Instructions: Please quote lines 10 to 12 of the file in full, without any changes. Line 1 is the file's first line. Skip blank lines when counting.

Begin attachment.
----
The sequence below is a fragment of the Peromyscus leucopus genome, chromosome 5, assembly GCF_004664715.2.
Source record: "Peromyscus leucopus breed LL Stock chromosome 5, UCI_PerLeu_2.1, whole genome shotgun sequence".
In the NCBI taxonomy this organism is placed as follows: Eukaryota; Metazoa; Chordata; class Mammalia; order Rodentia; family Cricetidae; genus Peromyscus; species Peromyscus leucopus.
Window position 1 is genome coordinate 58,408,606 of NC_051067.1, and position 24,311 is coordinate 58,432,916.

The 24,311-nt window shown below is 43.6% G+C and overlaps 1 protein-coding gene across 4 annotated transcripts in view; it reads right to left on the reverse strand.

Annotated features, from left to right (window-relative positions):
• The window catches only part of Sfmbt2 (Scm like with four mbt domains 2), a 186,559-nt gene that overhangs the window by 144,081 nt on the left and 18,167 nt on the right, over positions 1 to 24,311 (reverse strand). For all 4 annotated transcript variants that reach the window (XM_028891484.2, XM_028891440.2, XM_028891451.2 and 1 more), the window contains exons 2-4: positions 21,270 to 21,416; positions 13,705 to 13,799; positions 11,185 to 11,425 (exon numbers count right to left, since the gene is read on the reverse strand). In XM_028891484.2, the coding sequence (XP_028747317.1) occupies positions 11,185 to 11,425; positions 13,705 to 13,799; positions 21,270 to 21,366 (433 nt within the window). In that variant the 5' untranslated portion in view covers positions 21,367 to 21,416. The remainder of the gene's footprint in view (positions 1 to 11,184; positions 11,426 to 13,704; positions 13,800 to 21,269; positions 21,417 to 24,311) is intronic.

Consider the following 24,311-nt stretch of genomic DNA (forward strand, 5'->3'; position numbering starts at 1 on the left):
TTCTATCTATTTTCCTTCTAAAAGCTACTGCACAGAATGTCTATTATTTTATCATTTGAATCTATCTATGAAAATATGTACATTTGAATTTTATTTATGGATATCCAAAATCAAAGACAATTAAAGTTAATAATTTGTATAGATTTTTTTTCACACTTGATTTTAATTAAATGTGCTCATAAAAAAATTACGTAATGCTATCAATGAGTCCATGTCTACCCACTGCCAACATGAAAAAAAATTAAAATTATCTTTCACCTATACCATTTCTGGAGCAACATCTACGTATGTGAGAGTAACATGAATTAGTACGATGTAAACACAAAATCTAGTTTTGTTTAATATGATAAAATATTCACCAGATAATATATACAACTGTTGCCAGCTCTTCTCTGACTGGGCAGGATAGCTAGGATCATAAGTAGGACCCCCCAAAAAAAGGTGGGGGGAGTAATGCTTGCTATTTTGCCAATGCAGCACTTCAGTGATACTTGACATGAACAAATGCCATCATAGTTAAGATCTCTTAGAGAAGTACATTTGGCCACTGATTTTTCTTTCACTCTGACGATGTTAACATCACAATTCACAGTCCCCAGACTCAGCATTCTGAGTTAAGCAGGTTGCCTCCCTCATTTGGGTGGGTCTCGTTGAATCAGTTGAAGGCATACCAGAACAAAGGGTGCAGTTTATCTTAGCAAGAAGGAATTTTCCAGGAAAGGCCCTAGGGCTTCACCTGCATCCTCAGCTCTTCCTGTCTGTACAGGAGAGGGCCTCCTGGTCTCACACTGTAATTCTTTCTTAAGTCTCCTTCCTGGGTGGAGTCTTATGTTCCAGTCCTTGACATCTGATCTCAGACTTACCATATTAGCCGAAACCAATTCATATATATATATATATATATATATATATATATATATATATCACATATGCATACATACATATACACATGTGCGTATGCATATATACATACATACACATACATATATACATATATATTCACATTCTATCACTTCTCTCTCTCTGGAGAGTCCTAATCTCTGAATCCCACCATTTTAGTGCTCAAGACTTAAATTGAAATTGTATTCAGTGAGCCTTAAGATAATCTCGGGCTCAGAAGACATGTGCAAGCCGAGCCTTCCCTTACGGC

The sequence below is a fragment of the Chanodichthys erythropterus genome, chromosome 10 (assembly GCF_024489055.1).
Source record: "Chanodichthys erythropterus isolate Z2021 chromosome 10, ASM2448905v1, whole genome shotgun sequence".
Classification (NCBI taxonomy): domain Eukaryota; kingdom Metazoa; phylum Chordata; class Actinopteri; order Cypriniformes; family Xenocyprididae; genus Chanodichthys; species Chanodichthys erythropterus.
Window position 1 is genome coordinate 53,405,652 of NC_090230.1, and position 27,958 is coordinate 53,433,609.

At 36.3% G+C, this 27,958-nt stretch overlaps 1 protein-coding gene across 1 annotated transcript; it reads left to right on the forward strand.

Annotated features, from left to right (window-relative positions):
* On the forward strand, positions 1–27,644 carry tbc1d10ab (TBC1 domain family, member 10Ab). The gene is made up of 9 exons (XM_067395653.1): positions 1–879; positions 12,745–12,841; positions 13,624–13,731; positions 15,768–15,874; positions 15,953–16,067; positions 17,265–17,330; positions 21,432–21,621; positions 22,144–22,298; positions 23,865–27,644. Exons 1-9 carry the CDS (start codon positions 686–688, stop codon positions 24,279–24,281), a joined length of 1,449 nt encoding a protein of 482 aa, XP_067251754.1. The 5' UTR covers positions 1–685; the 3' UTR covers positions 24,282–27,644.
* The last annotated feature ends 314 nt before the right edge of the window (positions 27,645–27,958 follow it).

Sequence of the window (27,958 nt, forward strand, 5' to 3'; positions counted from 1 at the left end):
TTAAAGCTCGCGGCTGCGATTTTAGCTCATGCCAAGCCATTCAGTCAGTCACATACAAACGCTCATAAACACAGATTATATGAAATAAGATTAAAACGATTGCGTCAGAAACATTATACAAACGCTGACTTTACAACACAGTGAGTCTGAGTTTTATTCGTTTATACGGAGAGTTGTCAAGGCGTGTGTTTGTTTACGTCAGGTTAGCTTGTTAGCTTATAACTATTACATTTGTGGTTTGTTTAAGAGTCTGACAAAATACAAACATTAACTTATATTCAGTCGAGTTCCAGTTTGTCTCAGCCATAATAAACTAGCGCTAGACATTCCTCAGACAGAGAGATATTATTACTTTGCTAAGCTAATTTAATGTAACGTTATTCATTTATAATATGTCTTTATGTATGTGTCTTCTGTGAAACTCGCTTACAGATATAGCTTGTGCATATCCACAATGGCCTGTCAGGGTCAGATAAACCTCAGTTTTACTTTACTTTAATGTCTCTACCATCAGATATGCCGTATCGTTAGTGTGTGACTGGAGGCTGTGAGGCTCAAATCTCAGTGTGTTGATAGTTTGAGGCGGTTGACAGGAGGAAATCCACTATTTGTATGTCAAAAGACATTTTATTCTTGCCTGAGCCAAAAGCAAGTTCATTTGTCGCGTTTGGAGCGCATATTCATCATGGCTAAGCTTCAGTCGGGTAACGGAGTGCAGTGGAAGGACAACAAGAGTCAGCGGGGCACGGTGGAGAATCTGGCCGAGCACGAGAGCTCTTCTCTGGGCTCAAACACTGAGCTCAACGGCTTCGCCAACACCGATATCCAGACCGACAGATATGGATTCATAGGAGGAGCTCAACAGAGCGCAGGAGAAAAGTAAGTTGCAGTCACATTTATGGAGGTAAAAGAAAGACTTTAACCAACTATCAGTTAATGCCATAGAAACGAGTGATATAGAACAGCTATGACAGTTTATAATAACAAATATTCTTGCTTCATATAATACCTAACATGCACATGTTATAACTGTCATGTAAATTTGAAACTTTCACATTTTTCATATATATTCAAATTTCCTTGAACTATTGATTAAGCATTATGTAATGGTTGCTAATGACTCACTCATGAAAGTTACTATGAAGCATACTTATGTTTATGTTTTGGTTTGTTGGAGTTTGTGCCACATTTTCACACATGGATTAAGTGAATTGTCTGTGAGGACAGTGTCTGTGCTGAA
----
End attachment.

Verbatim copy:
The sequence below is a fragment of the Chanodichthys erythropterus genome, chromosome 10 (assembly GCF_024489055.1).
Source record: "Chanodichthys erythropterus isolate Z2021 chromosome 10, ASM2448905v1, whole genome shotgun sequence".
Classification (NCBI taxonomy): domain Eukaryota; kingdom Metazoa; phylum Chordata; class Actinopteri; order Cypriniformes; family Xenocyprididae; genus Chanodichthys; species Chanodichthys erythropterus.